• Autism Spectrum Disorder
  • Testing, Assessment, and Measurement

Psychological research informs every decision around autism policy—from which interventions are covered by insurance, to how the educational system teaches children with autism, to what systems should be created to support adults. One current policy push centers on universal screening for autism. The American Academy of Pediatrics recommends that all children be screened for autism at 9 months, 18 months, and 24 or 30 months, with standardized autism spectrum disorder–specific tools used at the 18- and 24-month screenings. Nevertheless, in 2016, the U.S. Preventive Services Task Force declined to recommend universal autism screening, citing insufficient evidence of the benefit of screening children whose development has not otherwise raised concerns (Final Recommendation Statement: Autism Spectrum Disorder in Young Children: Screening, U.S. Preventive Services Task Force, 2016).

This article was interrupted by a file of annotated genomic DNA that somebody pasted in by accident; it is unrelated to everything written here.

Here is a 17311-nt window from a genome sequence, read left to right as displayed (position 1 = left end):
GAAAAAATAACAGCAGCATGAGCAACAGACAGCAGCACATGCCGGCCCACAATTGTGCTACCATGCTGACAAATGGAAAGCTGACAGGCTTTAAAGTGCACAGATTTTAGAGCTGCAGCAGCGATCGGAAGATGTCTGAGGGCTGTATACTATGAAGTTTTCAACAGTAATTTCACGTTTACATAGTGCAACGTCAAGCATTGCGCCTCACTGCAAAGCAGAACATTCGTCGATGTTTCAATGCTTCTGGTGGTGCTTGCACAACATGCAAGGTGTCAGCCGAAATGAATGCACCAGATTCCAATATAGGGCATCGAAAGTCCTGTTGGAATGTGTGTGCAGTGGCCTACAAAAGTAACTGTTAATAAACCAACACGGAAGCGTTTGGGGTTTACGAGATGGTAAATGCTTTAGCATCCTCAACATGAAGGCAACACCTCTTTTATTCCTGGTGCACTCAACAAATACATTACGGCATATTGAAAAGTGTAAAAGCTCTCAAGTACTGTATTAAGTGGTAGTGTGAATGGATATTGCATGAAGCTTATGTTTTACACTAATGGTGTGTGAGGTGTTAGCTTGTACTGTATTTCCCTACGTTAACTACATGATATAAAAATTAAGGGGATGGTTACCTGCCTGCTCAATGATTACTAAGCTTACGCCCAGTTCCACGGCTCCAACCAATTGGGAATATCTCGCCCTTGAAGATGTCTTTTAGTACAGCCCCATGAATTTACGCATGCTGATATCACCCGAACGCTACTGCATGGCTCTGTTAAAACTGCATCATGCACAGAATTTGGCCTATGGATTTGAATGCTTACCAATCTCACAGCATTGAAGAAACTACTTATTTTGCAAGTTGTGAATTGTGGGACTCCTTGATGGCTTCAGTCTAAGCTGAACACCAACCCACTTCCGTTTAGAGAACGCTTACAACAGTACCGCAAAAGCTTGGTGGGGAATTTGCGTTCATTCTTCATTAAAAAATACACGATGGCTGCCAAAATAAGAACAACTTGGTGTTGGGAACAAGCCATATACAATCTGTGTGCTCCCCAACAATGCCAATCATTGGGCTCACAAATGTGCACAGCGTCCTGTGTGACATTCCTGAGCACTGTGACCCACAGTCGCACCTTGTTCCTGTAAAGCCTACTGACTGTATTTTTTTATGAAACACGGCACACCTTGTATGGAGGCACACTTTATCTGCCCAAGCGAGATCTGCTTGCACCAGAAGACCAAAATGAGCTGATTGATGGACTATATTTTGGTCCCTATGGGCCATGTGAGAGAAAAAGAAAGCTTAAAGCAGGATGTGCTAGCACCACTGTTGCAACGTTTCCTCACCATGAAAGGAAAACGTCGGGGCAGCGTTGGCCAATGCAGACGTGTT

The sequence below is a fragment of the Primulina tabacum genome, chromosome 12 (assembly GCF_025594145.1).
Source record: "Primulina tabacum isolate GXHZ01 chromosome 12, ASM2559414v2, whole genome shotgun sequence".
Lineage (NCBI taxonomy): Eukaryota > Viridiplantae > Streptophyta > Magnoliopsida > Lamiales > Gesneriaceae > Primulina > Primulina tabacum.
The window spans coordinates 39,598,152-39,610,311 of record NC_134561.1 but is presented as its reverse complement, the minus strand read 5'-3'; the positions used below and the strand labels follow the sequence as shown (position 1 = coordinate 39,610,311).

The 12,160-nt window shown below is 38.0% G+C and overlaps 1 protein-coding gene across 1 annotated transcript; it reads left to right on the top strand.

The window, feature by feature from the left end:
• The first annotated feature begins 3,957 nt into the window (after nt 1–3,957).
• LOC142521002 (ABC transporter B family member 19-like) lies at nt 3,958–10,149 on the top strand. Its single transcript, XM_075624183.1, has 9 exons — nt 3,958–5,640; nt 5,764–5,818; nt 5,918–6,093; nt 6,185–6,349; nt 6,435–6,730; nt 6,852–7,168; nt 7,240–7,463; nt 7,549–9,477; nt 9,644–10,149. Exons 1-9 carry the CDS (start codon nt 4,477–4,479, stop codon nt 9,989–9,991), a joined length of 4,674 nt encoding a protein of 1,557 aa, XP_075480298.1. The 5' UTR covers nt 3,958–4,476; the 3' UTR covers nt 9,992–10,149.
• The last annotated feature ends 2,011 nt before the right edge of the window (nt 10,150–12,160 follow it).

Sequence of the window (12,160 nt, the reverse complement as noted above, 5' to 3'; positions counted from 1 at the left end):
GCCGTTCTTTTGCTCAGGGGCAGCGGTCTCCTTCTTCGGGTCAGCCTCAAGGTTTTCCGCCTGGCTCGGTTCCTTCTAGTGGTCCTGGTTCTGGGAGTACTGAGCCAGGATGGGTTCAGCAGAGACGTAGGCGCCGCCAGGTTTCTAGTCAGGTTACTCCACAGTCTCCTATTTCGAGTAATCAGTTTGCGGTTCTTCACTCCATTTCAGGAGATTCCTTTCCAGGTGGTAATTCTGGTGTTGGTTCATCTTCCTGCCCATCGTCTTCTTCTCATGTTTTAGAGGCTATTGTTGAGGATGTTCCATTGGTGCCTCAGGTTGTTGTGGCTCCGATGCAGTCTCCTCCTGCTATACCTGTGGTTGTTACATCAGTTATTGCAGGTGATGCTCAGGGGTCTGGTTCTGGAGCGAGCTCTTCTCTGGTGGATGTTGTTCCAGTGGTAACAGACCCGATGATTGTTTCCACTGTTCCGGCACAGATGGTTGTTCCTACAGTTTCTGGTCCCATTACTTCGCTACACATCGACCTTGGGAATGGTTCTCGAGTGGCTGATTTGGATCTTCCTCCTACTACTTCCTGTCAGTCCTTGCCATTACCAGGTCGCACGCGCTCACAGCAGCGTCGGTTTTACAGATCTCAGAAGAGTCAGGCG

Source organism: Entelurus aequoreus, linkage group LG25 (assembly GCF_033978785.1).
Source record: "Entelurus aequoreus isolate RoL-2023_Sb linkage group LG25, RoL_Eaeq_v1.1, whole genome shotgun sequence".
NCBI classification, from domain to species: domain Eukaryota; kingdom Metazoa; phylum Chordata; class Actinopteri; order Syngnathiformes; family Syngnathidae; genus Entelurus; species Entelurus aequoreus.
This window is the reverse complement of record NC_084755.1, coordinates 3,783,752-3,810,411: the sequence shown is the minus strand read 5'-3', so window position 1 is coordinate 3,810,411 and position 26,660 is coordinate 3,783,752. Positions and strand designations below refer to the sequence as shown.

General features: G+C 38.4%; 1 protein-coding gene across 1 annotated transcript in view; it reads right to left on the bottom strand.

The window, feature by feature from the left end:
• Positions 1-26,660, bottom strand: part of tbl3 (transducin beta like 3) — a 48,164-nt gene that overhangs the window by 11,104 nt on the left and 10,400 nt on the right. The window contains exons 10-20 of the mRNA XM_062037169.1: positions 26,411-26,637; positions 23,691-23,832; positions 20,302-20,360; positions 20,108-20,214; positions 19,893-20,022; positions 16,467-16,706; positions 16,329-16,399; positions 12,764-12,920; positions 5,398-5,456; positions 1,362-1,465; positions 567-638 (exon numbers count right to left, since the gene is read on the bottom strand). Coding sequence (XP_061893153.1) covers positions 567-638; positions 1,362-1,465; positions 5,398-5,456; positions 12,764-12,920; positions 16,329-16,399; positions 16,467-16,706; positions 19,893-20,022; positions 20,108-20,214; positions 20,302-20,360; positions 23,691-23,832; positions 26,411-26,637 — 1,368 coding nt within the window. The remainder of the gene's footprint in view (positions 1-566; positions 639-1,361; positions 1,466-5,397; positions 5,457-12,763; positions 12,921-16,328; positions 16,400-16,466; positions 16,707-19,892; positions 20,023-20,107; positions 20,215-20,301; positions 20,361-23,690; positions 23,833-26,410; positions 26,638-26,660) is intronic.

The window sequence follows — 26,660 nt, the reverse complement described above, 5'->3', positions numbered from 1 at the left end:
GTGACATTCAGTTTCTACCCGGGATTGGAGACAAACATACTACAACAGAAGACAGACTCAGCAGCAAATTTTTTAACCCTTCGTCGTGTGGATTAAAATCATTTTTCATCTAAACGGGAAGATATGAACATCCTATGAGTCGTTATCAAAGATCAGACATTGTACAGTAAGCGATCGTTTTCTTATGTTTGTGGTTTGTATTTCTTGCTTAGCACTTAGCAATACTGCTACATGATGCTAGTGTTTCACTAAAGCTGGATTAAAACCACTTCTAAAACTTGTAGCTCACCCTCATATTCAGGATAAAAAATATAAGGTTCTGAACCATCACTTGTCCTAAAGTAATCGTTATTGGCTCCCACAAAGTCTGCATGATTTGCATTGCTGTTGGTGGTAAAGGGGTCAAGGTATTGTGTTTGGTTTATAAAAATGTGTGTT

The decision has galvanized new research aimed at examining whether early diagnosis does lead to better outcomes for children with autism. At Drexel University, clinical psychologist Diana Robins, PhD, is leading a blinded, randomized study in pediatric primary-care settings to determine if different methods of detecting autism risk in primary care yield different outcomes for diagnosed children by the beginning of kindergarten. At Duke University, Geraldine Dawson, PhD, and her colleagues are studying how parents view universal screening and if they find it burdensome. “My hope,” Dawson says, “is that this research can influence a policymaking group like the U.S. Preventive Services Task Force to make decisions that would be the best for all families.”


(2020). A Push for Universal Screening. Vol. 51. No. 5. Pg. 29. American Psychological Association.